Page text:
Kubernetes Patterns: The Ambassador Pattern
Want to learn about various Kubernetes patterns? Check out our blog post regarding the ambassador pattern.
This is the third article in the Sidecar Pattern variation articles. As we previously discussed, a sidecar container is just another container that lives with the application container on the same Kubernetes Pod. Sharing the same Pod entails sharing the same volume and network resources. Both containers are deployed as one unit. Hence, we can use the sidecar container for modifying how the application container works without having to make any changes to the code. In the Sidecar Pattern, we used the sidecar container as a log shipper. In the Adapter Pattern, we used the sidecar container to expose the main application’s health metrics in a unified way for other services to consume (for example, Prometheus).
In this article, we will be discussing the Ambassador Pattern.
What is an Ambassador Container?
An Ambassador container is a sidecar container that is in charge of proxying connections from the application container to other services. However, while the Adapter container acts as a reverse proxy, the Ambassador container acts as a client proxy. You might be wondering, why do we need to proxy the application connection requests? Because we need to follow the separation of concerns principle. Each container should do its task and do it well. If there are other tasks that require the application’s function in order to work correctly, we may hand those tasks to the sidecar container.
For example, almost all applications need a database connection at some phase. In a multi-environment place, there would be a test database, a staging database, and a production database. When writing the Pod definition for their application’s container, developers must pay attention to which database they’ll be connecting to. A database connection string can be easily changed through an environment variable or a configMap. We could also use a sidecar pattern that proxies DB connections to the appropriate server depending on where it runs. Developers needn’t change the connection string, they could leave the DB server at localhost as usual. When deployed to a different environment, the Ambassador container detects which environment it is running on (possibly through the Reflection pattern), and connects to the correct server.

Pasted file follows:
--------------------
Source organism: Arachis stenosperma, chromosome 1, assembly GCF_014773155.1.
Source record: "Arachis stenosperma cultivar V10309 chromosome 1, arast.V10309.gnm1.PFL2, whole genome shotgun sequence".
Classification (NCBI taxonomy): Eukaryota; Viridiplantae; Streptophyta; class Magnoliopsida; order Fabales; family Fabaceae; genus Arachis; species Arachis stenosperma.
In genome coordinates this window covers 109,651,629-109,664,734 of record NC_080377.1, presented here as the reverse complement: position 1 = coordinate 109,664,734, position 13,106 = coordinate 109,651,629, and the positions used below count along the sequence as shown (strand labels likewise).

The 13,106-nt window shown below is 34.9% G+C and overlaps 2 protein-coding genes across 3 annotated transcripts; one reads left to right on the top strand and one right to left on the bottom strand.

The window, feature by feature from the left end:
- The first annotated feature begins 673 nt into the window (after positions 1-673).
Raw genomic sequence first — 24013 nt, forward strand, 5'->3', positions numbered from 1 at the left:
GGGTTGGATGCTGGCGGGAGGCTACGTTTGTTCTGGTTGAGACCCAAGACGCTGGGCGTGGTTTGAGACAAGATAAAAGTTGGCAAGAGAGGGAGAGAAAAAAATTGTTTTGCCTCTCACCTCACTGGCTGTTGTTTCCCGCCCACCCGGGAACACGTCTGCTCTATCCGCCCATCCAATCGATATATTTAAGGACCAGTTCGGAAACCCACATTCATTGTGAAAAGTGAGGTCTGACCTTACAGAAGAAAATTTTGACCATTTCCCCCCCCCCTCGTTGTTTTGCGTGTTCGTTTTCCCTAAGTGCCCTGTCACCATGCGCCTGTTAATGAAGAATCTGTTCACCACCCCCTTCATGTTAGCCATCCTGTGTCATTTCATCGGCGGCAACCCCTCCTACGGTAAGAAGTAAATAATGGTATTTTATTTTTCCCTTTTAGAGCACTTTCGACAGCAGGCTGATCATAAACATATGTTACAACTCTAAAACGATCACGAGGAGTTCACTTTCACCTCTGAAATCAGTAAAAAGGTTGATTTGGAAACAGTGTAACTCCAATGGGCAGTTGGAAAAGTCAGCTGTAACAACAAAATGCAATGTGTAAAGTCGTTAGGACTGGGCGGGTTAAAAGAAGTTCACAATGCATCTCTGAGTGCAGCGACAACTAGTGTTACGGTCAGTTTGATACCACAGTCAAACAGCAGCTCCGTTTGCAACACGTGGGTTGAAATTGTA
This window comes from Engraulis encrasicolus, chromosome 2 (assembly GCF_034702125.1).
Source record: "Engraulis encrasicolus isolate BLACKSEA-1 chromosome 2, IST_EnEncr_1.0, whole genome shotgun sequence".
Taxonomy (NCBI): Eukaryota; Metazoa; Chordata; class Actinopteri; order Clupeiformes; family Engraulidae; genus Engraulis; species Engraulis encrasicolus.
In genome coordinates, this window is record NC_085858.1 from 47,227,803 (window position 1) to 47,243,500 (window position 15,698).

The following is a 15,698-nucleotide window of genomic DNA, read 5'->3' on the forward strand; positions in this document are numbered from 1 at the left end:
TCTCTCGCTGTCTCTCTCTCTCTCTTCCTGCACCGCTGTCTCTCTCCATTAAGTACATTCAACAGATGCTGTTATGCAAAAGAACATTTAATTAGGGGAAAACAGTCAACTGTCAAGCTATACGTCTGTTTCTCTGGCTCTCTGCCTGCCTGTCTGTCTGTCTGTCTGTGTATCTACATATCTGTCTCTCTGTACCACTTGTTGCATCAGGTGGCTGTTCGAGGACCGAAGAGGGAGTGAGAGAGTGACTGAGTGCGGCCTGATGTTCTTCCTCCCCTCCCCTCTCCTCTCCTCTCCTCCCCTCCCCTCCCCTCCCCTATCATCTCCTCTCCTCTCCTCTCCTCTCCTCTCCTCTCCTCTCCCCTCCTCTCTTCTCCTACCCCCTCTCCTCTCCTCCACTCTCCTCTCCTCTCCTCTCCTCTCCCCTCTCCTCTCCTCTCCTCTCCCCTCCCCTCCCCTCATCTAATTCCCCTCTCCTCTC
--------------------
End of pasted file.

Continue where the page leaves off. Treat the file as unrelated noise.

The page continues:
Another well-known use case for the Ambassador container is when your application needs to connect to a caching server like Memcached or Redis. Let’s have a Redis example scenario to demonstrate this pattern.
Scenario: Connecting to Multiple Redis Servers
Let’s assume that your application needs to connect to a caching server like Redis. In the development environment, Redis is installed on your laptop and listening on the localhost. In other environments, you have more than one Redis instance for high availability. You need to configure your application and select a healthy node then connect to it. One possible solution to this case is to use an Ambassador container that proxies connections to the backend Redis servers. The Ambassador container listens on the localhost as it is sharing the same Pod as the application container. In our example, we use Twemproxy to handle connecting to the Redis instances. The scenario can be depicted in the following illustration: